Were prehistoric coastal sites more intensively occupied than inland sites? Using an agent-based model to understand the intensity of prehistoric coastal occupation, and what it means for studies on the evolution of the coastal adaptation

Claudine Gravel-Miguel, Jan De Vynck, Colin D. Wren, John K. Murray, Curtis W. Marean

Research output: Contribution to journalArticlepeer-review

Abstract

The origins and significance of an aquatic diet in hominin evolution is a scientific research topic of high significance. Some have argued that marine shellfish collection was a key ingredient in the emergence of modern human behavioral and cultural complexity. The collection of marine resources, which can be productive and predictable, may have evolved into a coastal adaptation that led to reduction in residential mobility and other important changes in behavior and culture. Therefore, studying the emergence and intensity of coastal occupations is important to understand the rise of this particular aspect of modern humans' behavioral and cultural evolution. In this article, we use an agent-based model to explore the interaction between foraging behavior and the environment, and the impact of such interaction on sites' length of occupation, which in turn affects the accumulation of artifacts and ecofacts. The results of the model suggest that the intensive occupation of coastal sites is likely to be influenced by their position within a restricted band of productive coastal habitat. Even when foragers spend most of their time in other habitats, the cyclical reoccupation of coastal sites – due to the coast's cyclical productivity as well as the low number of locations that can be occupied there – could naturally result in higher artifact density in coastal than inland sites. Here, we argue that, given those results, coastal locations should accumulate large and dense deposits of occupation debris. These will be obvious features on the landscape and should be easier to find than inland occupations because of the coastal habitats' confined space. Finally, given the higher find densities of those sites, this may lead archaeologists to overestimate the contribution of marine resources in prehistoric diets. Therefore, what archaeologists have interpreted as intensive coastal adaptation in the past may be more the result of geographical constraints rather than important evolutionary changes.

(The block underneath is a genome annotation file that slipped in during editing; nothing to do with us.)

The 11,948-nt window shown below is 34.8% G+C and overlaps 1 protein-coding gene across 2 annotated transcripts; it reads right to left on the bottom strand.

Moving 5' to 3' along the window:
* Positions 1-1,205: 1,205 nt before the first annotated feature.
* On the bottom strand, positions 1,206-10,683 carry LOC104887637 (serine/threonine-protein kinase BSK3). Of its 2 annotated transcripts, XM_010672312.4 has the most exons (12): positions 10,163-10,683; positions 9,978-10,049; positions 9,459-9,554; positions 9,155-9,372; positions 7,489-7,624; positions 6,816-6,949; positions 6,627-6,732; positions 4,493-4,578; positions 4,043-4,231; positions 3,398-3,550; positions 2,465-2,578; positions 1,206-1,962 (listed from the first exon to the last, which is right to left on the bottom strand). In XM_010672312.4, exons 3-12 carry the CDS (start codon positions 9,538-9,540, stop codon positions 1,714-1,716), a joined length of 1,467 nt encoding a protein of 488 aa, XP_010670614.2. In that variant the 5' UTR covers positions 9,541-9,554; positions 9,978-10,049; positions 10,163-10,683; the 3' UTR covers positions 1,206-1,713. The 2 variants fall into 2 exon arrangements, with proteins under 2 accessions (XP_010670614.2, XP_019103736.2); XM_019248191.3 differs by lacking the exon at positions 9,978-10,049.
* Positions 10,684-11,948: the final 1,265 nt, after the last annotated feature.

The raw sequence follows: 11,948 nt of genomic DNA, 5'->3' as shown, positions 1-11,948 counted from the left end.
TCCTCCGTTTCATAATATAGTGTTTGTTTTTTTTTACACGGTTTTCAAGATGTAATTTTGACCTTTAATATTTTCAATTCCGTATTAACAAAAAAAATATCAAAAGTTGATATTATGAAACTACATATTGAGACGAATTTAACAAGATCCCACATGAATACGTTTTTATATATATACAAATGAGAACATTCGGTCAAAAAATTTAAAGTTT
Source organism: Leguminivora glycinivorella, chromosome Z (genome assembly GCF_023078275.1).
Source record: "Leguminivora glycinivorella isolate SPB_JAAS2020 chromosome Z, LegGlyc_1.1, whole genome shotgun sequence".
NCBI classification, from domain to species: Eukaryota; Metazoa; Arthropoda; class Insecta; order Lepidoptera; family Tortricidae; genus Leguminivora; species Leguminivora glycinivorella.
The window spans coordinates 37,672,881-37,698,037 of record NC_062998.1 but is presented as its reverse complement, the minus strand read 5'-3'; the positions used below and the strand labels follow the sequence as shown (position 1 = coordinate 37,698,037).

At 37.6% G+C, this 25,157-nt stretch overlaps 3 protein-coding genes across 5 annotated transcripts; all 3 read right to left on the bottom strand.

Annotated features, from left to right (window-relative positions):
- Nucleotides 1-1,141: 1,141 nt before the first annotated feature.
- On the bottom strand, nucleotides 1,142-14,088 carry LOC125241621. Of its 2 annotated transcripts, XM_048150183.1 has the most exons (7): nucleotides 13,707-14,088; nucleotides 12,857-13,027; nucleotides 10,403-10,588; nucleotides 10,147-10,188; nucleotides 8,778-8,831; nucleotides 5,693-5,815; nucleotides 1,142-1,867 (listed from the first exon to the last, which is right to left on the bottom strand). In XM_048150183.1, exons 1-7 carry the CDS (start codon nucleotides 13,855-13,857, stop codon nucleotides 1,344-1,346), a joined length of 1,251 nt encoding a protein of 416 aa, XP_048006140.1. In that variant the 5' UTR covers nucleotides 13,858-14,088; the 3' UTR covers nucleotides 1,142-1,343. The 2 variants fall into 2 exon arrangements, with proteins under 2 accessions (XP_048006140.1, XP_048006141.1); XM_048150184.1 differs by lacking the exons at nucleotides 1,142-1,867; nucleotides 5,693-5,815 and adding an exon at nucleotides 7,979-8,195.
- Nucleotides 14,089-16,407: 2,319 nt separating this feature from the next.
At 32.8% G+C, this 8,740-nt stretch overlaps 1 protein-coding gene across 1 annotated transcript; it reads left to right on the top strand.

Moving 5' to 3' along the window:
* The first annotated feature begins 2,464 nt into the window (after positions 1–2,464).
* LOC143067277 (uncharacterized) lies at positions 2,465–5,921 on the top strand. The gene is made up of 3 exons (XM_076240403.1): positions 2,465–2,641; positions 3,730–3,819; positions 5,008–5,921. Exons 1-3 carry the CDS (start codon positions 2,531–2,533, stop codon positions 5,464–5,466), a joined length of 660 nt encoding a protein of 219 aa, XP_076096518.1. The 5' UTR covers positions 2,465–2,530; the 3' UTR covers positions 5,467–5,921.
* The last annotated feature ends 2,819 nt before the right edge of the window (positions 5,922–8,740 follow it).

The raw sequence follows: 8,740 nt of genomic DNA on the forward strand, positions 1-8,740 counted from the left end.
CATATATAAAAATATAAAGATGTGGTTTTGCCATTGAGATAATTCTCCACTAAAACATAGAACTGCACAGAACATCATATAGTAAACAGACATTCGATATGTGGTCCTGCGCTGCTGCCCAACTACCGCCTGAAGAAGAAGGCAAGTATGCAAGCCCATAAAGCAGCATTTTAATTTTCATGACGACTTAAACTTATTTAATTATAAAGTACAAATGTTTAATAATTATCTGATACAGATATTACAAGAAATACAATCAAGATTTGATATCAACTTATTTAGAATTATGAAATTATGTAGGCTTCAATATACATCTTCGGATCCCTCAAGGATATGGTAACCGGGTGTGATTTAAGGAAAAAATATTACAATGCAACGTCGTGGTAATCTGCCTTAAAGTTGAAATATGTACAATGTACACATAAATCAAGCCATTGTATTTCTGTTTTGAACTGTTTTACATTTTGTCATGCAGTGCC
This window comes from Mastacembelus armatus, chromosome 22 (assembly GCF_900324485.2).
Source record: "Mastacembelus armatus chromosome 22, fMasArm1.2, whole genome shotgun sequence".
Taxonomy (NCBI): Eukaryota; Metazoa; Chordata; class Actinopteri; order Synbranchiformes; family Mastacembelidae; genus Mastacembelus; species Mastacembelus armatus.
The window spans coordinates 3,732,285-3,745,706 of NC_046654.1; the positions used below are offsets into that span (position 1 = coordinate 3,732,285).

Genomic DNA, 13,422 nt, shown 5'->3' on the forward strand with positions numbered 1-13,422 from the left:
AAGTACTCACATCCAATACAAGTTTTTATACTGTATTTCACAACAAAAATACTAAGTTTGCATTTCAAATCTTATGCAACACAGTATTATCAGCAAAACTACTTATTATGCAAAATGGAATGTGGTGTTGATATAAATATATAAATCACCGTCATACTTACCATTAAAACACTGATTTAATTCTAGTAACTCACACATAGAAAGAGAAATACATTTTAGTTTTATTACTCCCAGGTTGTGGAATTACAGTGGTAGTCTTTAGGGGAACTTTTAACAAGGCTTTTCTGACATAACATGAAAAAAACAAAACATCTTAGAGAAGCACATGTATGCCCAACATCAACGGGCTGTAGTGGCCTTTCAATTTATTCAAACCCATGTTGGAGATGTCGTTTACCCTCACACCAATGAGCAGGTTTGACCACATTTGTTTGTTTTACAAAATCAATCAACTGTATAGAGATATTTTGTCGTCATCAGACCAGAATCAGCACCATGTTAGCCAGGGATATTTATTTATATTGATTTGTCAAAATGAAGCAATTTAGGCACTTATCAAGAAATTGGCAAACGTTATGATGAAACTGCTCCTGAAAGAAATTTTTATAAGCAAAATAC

Original languageEnglish (US)
JournalQuaternary International
DOIs
StateAccepted/In press - 2022
Externally publishedYes

Keywords

  • Agent-based model
  • Coastal adaptation
  • Hunter-gatherers
  • Middle stone age
  • Paleoscape model
  • South Africa

ASJC Scopus subject areas

  • Earth-Surface Processes

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